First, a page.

One of my most popular programs is also the least expensive and easiest to set up. All I need are a pile of regular copier paper, a pile of copier paper cut into squares, 2 – 4 large pieces of bulletin board paper with giant targets drawn/painted on them, and the books we’ll be using on display in the “engineering and design area,” ready to be thumbed through, studied, and used. A roll of masking tape comes in really handy, too. Having a paper recycling receptacle for the fallen, crashed, and stepped upon makes clean up go a lot faster. Just in case pilots are feeling artistic, I have markers, crayons, and colored pencils on hand. Usually, though, folks are so focused on designing, folding, debating, training, and flying, that they don’t get around to the decorating.
I begin the program by gathering the group for a very short discussion about paper planes. I ask things like:
How many people in the group have ever folded a paper plane?
Did it fly well?
Was it a fast flier, a high flier, or a trick flier?
Can a paper plane be all three?
Are they aware that there are world record paper airplanes? For this question I like to be up to date, so I check ahead of time to make sure I have my facts and planes (if possible) ready.
As of my research today:
Longest flight distance:
69.14 m/226′ 10″ on February 26, 2012 designed and built by John Collins, and launched by Joe Ayoob
Here’s a video of the event:
John Collins has created a YouTube channel where he demonstrates how to fold Susanne, his record breaking plane, and many of the other planes he has designed over the years. Even better, he explains how and why his planes do what they do. Armed with that knowledge, people who follow his lead have the foundational knowledge and understanding to be able to create their own incredible paper planes.
Here is his tutorial for Susanne:
Longest flight time:
29.2 seconds on December 19, 2010 by Takuo Toda from Japan.
For anyone who is curious, there are 32 more records associated with paper planes listed on the Guinness Record site
The activity is simple – fold functioning paper airplanes and complete some challenges. Functioning means that it flies and that there is some degree of control over the flight or predictability about what it will do and where it will go. Although there is almost always someone in the group who makes the argument that a paper wad meets those criteria, it’s usually a short-lived argument, and its proponent is soon at a work table studying the pattern books and busily folding plane designs chosen to meet the challenges.
The challenges to the paper pilots are simple, but not necessarily easy. As mentioned before, they have to create a flying paper plane. Sometimes that’s challenge enough. I’ve gotten the impression that kids today don’t spend as much time turning their notebook paper into blue-lined air forces as we did when I sat in those hard wooden desks…
For those who are clearly novices, I step in and offer to assist if another participant doesn’t do so ahead of me. I’ve worked hard to create a space where all are welcome and all are respected, and as a result there is more of a friendly, cooperative atmosphere and less self-consciousness and fear. Program participants often divide themselves up of their own accord and work together, or even form friendly teams.
Back to the challenges… As I mentioned, they are simple. Once a plane has been completed and its flight capabilities have been demonstrated successfully in a marked off flight zone, where it merely has to show that it can fly, pilot and plane move on to the first official challenge – controlled flight. In the past I would hang a target on the wall and the challenge was to fly the plane into the target. Demolition derby fans really liked that, and put a lot of energy into crashing and destroying their paper creations. Others, though made a very good point when they noted that a plane that had just flown headlong into a brick wall wasn’t really in any condition to do anything else. So, we created a track on the floor with masking tape. To meet the challenge, planes have to get to the end of the track while staying between the strips of tape. Any plane that goes off course twice is eliminated. Pilots, though, are welcome to go back to the engineering and design area and build a new plane in order to try again.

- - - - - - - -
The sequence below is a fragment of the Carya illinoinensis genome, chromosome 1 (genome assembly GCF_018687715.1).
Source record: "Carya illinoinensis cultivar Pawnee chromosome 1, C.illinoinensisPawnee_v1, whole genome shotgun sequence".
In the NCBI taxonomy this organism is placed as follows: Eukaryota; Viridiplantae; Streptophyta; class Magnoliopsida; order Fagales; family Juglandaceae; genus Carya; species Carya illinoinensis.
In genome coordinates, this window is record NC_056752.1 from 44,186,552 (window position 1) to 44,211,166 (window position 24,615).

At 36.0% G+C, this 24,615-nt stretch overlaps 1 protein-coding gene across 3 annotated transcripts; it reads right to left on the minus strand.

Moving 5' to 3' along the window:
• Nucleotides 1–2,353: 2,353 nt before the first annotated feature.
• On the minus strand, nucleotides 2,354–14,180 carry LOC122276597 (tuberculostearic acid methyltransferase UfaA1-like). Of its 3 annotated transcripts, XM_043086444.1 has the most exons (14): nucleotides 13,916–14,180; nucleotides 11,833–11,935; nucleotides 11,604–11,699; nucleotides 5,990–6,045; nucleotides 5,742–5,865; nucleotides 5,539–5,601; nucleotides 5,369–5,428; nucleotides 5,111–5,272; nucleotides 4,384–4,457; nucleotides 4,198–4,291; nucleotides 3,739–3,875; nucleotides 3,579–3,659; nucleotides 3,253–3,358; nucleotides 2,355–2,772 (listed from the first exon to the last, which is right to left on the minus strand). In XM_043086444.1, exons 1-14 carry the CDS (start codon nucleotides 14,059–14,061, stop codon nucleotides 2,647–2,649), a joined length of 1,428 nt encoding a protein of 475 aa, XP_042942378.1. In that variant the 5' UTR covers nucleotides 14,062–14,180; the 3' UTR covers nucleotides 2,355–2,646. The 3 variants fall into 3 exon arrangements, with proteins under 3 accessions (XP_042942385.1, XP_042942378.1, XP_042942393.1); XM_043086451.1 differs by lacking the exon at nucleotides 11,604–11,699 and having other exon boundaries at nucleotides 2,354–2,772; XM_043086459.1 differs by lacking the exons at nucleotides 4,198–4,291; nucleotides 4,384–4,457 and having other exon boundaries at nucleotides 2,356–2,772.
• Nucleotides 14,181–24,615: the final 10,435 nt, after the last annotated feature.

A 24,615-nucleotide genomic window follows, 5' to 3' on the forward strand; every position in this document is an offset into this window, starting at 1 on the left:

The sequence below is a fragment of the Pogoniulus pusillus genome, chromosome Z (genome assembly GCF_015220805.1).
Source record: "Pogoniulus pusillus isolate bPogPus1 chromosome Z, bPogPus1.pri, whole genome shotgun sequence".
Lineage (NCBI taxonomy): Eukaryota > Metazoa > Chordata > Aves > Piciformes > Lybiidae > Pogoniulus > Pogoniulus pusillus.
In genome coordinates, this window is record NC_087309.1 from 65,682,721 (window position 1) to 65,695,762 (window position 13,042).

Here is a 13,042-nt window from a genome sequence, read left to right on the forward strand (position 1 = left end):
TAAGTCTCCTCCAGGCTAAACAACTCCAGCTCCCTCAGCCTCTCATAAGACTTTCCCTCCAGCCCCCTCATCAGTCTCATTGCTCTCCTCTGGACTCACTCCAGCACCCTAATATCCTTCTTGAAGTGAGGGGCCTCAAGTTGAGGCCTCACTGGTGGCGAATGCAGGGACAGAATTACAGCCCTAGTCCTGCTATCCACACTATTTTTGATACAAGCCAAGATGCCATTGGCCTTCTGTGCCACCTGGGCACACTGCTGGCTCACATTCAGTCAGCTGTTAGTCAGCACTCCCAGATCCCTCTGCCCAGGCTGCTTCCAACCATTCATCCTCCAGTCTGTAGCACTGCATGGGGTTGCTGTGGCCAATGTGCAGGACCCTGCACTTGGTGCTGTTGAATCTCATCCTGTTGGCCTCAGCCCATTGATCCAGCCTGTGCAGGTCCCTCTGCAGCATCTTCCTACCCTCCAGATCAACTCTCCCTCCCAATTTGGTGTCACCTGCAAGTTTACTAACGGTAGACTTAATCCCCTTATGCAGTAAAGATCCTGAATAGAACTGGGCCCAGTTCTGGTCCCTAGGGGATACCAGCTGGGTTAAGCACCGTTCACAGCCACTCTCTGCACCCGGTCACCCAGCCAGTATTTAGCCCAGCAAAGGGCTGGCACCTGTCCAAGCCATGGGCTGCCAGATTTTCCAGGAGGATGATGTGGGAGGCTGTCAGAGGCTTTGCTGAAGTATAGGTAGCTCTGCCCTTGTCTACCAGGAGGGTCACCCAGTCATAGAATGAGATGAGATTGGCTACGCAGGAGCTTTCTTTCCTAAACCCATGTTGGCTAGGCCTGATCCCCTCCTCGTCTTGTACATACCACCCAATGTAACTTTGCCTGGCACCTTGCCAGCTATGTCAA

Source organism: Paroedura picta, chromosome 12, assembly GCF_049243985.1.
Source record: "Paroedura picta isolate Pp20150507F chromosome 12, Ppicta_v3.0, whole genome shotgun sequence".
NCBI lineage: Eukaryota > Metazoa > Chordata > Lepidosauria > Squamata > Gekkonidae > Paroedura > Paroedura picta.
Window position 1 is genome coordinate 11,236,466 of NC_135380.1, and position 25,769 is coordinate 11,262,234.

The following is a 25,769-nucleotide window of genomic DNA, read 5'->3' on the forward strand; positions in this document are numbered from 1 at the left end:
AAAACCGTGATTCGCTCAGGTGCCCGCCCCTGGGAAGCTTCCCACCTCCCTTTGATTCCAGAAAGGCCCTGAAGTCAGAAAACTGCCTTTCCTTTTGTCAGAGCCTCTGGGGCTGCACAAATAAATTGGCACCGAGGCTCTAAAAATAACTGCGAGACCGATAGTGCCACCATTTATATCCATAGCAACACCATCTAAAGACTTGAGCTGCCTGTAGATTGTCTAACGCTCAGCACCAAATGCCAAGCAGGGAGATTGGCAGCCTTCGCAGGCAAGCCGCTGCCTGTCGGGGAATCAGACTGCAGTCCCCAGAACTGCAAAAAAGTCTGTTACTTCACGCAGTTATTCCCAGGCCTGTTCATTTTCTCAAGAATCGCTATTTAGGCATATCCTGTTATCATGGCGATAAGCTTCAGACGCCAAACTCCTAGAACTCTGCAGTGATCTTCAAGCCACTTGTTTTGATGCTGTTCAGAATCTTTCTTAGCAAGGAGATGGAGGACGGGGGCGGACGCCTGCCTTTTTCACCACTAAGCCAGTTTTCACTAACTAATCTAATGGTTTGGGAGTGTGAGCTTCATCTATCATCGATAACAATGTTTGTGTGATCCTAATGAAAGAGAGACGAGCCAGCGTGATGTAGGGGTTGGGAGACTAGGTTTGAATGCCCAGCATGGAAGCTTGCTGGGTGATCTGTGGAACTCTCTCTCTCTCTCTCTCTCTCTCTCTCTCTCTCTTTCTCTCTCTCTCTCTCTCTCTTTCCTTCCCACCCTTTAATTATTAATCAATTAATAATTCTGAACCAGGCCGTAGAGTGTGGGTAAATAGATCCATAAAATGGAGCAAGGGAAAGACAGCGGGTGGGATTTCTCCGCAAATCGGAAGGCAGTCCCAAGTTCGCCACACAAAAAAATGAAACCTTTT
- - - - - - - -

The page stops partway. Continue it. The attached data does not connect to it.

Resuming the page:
The next challenge is the controlled landing. The pilot has to stand at a mark on the floor and launch the plane so that it lands on a target on the floor. I have several distances marked off, and after each successful landing, the pilot moves back to the next distant mark. When a plane misses the target twice, it is eliminated. The pilot is welcome to go back to the engineering and design area and build a new, different plane as long as there is time and paper.
Since Hula Hoops have been available to me the last couple of years, I’ve been considering ways to add to the challenges, incorporating the plastic hoops.
I usually set aside some time toward the end of the program to teach everyone how to fold a boomerang plane – one that returns to the pilot. Program participants have a great time learning how to tweak and adjust their planes to control the angle of the turn and size of the loop. Many had not realized that adjusting the folds of paper can change the flight of a paper plane so much. I like to show them this interview with John Collins, where he talks about how he gets ideas for planes, how he designs them, and how he redesigns and tweaks them until he gets the plane to do what he wants:
Paper planes are incredible, and brilliant people are engineering more amazing ones all the time. I really enjoy sharing their magic and seeing children’s eyes light up when they fold a plane that beats the paper plane challenges.
Humboldt, 2015, Alumni News: John Collins: the Paper Airplane Guy